The Archbishop extended thanks to the Compensation Committee and Randall for their work on the Compensation Package. The Archbishop is very aware of the burden some churches will be carrying. 8-10 Clergy face a high degree of personal stress which represents about 1/3 of the total number of clergy in the diocese. 8 parishes are in financial stress. Executive Officer’s Report Work as Chair of the Diocesan Compensation Committee has been intense. Meetings were held with all regions and considerable feed-back was received and used to arrive at the final proposal. Equivalent housing values will be determined for those parishes where clergy are provided with a rectory. Cathedral Project Board is dealing with slow pace in the development. This has allowed for a slower pace in the Kootenay Diocesan Centre project (formerly known as the Synod Office Relocation) but unlike the Cathedral the project may move more quickly. The synod office is paying double rent (Cathedral and St. Aidan’s) and needs the project to move quickly.

Administration Committee Report ■ St. Andrew’s, Willow Point — We have an active listing and believe our agent is working hard in a difficult and depressed market. ■ Lot A Sutherland Ave. Kelowna— Interest has been next to none. ■ St. Saviour’s Pro-Cathedral, Nelson — Jennifer Pring has been working with the parish and Regional Dean. Leadership from an Incumbent is needed. Jennifer reports that there is much enthusiasm but has emphasized that the wardens need to place a request to the Diocese for the sale of the Hall as it needs to be approved by Admin and Finance Committee and Diocesan Council. ■ St. James’, Armstrong — The new hall was opened on October 5th, 2010. ■ St. Michael’s Cathedral Development Project — There have been long delays. ■ Kootenay Office and Diocesan Centre — External drawings have not been produced as yet. A financial plan and a construction budget are anticipated. Target is for late spring or early summer.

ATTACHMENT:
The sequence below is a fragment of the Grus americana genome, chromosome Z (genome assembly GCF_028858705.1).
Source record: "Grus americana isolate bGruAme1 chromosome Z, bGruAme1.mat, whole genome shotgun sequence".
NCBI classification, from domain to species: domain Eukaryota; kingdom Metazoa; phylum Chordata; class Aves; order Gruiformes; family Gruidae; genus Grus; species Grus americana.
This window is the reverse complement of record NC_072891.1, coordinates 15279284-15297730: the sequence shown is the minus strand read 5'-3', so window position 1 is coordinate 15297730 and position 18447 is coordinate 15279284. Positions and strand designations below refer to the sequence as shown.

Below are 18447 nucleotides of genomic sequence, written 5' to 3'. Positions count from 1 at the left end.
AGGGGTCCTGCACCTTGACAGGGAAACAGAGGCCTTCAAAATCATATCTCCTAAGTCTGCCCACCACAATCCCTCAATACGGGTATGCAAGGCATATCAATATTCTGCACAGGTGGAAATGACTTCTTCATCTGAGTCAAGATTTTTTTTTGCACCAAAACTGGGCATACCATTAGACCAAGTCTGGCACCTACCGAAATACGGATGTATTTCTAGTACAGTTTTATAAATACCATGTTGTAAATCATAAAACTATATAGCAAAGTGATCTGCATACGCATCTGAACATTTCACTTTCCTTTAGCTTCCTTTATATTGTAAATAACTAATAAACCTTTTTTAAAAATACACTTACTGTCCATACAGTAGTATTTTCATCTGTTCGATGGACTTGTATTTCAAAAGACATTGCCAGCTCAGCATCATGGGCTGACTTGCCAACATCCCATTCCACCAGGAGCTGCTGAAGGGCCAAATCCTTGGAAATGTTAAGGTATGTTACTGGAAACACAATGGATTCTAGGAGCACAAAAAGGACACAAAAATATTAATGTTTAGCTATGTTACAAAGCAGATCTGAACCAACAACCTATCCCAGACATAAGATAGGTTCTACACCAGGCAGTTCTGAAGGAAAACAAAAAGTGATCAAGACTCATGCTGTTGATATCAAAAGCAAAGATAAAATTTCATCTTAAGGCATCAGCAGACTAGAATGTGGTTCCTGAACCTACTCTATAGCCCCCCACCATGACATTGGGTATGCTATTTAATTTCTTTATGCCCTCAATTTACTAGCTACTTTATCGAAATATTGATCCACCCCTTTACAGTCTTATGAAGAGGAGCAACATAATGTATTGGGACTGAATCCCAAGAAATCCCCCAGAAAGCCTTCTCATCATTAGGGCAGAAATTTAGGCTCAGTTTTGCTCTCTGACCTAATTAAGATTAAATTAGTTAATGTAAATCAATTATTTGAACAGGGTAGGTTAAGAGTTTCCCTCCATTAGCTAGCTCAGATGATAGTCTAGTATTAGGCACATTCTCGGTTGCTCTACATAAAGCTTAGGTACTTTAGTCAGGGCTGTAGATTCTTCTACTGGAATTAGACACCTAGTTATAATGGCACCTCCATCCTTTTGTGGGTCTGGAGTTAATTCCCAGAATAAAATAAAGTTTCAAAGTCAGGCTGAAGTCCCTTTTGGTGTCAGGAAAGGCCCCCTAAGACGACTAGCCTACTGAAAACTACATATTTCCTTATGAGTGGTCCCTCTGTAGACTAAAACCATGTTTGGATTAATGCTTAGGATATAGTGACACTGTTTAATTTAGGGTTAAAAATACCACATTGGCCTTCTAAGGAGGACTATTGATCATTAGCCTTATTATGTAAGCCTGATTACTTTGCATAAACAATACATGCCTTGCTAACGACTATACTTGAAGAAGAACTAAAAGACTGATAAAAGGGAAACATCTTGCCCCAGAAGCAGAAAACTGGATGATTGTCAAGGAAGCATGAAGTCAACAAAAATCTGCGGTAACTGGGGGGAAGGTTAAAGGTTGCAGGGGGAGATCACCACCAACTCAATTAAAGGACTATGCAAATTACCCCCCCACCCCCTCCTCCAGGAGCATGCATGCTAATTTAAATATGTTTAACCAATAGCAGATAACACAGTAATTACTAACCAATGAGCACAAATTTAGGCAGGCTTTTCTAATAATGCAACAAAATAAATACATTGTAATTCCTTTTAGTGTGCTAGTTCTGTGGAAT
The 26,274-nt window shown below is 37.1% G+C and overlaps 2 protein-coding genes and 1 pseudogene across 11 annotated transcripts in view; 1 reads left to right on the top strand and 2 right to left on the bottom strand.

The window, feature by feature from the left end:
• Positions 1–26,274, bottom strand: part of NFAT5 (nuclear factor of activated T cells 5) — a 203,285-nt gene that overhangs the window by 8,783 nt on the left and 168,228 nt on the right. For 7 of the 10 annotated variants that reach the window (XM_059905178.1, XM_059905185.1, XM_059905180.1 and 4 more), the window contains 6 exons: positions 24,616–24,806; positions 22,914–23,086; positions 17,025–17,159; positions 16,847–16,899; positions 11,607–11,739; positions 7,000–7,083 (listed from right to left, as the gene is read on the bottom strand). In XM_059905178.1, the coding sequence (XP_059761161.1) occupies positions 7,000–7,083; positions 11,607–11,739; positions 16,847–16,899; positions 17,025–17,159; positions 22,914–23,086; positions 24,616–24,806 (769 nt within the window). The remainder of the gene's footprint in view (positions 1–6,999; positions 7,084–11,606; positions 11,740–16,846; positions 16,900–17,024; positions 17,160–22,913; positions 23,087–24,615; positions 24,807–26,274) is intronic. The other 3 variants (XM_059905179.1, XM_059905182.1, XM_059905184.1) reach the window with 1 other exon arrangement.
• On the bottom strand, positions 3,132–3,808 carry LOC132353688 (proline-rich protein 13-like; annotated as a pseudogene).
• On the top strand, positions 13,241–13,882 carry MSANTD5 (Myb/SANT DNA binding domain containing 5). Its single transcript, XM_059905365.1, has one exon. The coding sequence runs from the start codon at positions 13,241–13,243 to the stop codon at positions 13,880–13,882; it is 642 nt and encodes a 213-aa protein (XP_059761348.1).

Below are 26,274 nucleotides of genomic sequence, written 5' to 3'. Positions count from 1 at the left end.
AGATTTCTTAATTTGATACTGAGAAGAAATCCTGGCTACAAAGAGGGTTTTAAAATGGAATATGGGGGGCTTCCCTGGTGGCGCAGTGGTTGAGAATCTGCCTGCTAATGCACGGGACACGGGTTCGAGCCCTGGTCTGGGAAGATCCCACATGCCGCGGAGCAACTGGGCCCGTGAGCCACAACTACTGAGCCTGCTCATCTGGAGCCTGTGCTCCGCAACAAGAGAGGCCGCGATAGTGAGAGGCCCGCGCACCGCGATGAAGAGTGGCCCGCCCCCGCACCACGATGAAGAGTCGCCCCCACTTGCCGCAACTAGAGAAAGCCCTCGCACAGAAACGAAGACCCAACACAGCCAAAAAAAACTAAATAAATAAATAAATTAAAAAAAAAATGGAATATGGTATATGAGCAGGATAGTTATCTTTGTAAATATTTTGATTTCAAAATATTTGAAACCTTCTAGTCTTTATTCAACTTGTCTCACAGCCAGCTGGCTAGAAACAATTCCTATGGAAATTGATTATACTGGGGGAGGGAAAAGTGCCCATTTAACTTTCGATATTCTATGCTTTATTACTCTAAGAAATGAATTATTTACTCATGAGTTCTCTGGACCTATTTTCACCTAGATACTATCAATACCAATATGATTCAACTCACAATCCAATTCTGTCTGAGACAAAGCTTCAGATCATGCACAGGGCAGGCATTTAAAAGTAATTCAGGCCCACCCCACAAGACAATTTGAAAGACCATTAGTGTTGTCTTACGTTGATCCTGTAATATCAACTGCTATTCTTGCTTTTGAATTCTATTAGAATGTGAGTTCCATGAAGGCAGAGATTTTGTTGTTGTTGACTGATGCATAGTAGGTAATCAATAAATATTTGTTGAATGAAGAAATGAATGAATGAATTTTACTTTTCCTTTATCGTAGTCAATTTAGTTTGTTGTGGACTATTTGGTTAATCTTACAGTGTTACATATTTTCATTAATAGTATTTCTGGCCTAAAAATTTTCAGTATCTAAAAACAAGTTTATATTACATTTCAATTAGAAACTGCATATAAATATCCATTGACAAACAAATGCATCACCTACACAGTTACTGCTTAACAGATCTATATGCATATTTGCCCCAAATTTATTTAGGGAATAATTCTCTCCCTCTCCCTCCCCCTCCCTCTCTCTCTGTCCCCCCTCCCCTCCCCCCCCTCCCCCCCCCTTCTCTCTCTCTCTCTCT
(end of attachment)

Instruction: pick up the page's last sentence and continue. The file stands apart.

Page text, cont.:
PWRDF REPORT Oct 29-31, 2010 PWRDF Diocesan reps from the western dioceses met in Calgary. Regional reps were given a tour to Siksika First Nation, Alberta which included a tour of Old Sun Community College (former Anglican Residential School). Presentations were given from other projects being supported by PWRDF. Adele Finney is the new National Director for PWRDF. Worship resources are now available free of charge. There is also a new Confirmation resource which is geared more towards young people and their concerns with justice issues. COMPENSATION REPORT There was much discussion... A motion was passed stating that: “the Compensation Package as presented on November 26-27, 2010 be accepted as presented.” ❑

Historic decision St. Saviour’s, Nelson, pass a motion to sell the parish hall

BY JONN LAVINNDER Cathedral Building Project — St Michael's House St. Michael and All Angels — our diocesan Cathedral — is nearing the end of a financial campaign to fund the construction of St. Michael’s House. To date, through gifts, pledges and bequests, the parish has raised over one million dollars, definitely something to celebrate; yet additional funds are needed for the construction to be completed. Approval to proceed is in part dependent on financial contributions to the project. Your support of our Cathedral, through immediate gift or timed pledge, will help to realize this venture and to encourage a revitalized diocesan ministry. Please assist us in achieving this goal.